Countries represented by participating instructors and students
There is a good reason why the Patricia and Phillip Frost Museum of Science in Miami is participating in this summer school on glaciers – and that is sea level rise.
Much of the general public is probably not aware of the research being conducted on glaciers, nor how this research may apply to their own lives and environments on the other side of the continent or world. The oceans connect us all, and here in Miami we are particularly attuned to the potential impacts of sea level rise on our beaches and reefs, and the availability of our abundant freshwater. Melting glaciers and ice are one reason sea levels are rising, and the Museum would like to connect you to cutting edge research on the subject. One of the ways we do this is to connect the public with the scientists engaged in this research, and this Glaciology Summer School is an extraordinary opportunity to do that. As an instructor, I will be expanding on the Museum’s local Science Communication Fellows program. I will work with scientists on skills and strategies to effectively communicate their research to the public, and they will share not only their research on glaciers but also their Alaskan adventure with all of you!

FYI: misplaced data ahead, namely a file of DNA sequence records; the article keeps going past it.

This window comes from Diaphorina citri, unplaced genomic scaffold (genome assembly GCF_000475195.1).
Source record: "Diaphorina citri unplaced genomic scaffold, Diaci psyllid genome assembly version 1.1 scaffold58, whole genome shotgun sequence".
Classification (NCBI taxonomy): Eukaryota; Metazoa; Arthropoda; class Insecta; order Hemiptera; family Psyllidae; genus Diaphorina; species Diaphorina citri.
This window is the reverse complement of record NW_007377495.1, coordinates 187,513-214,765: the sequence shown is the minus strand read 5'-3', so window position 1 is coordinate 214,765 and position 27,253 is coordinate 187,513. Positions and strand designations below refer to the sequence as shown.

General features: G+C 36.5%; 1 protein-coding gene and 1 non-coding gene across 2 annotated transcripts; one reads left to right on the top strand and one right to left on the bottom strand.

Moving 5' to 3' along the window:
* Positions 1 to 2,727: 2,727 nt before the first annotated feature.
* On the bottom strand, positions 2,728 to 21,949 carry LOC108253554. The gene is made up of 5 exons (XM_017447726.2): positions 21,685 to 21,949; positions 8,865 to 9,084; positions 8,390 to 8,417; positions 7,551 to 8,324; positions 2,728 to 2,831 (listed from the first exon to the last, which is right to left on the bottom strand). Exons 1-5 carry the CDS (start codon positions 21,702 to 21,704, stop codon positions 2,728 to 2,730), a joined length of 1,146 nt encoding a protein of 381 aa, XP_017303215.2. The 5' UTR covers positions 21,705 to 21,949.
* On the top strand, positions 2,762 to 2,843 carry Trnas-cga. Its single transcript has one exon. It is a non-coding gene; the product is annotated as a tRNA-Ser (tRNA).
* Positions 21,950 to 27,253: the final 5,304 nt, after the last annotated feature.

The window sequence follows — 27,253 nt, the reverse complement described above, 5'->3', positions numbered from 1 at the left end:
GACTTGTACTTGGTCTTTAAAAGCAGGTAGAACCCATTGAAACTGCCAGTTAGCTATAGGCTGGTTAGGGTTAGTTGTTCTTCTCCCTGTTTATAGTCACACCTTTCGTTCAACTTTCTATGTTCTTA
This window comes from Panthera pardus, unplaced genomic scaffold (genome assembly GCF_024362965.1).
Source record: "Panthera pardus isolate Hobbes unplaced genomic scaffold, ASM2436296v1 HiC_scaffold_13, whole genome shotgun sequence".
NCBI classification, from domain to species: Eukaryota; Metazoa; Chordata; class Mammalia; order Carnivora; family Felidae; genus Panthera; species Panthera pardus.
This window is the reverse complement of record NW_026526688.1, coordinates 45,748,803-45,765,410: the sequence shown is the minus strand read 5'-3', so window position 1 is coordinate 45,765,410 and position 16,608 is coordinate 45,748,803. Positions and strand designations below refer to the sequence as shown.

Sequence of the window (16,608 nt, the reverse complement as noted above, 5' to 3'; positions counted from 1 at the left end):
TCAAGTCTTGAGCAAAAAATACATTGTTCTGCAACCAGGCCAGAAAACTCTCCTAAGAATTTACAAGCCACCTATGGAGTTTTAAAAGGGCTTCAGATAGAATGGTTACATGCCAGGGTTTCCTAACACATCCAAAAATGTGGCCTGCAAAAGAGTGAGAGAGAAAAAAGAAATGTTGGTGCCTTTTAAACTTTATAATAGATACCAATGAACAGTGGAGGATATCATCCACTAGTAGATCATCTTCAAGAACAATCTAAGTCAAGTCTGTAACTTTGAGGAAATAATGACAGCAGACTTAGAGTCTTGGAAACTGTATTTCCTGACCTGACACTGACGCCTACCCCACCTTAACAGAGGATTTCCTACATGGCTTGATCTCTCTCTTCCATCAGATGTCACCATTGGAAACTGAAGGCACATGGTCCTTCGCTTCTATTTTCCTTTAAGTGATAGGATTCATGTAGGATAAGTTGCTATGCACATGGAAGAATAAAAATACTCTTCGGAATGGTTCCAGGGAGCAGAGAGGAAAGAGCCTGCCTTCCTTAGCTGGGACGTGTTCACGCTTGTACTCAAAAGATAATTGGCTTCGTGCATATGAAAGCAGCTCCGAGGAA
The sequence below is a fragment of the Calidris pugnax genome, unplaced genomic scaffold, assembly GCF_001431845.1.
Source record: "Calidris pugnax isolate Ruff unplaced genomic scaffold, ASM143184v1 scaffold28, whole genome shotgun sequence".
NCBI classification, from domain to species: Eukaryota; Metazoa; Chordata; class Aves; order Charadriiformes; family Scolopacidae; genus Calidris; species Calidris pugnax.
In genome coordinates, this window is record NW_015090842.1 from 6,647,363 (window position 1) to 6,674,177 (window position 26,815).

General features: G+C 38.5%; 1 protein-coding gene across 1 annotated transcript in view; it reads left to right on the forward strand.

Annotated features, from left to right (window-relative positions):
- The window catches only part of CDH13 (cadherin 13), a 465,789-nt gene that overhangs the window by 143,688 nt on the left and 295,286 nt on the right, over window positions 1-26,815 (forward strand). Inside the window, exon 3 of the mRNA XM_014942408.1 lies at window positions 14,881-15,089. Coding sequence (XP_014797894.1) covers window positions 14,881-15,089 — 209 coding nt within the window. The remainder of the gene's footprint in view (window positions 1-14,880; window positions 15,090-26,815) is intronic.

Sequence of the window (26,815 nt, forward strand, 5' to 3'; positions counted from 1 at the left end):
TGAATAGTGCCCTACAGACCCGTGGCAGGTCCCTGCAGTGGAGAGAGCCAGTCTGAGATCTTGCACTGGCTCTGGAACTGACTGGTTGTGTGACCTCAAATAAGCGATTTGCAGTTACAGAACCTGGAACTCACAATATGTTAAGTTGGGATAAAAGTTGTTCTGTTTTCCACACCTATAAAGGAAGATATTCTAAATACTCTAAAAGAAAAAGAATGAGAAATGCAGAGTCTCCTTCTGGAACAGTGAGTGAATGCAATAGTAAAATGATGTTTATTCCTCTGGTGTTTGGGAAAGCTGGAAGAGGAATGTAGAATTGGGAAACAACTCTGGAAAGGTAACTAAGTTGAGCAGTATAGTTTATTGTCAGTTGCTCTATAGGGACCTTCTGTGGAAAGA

And that is what you will get to see on the Lindsay in the Arctic blog – in real time! See what they’re doing, you’re your questions, and follow along! And I will help guide the process, so that everyone will understand what brings a Science Curator from Miami, who still lives above sea level, to an Alaskan glacier.
Broad Key, Florida
Wrangell-St. Elias National Park, Alaska
Posted in MiaSci at Large
Tagged Alaska Pacific University Anchorage, climate, GalacioEx, Geophysical Institute, glaciology, Glaciology Exchange Program, Glaciology Summer School, Inernational Association of Cryospheric Sciences, Lindsay in the Arctic, McCarthy, National Science Foundation, Patricia and Phillip Frost Museum of Science, science communication, University of Alaska Fairbanks, University of Birmingham, University of Oslo, Wrangell Mountains Center, Wrangell-St. Elias National Park
On Saturday, July 12, Wells Fargo attended a Museum Volunteers for the Environment (MUVE) habitat restoration event and presented the Patricia and Phillip Frost Museum of Science with a $74,542 grant award through its Environmental Solutions for Communities grant program.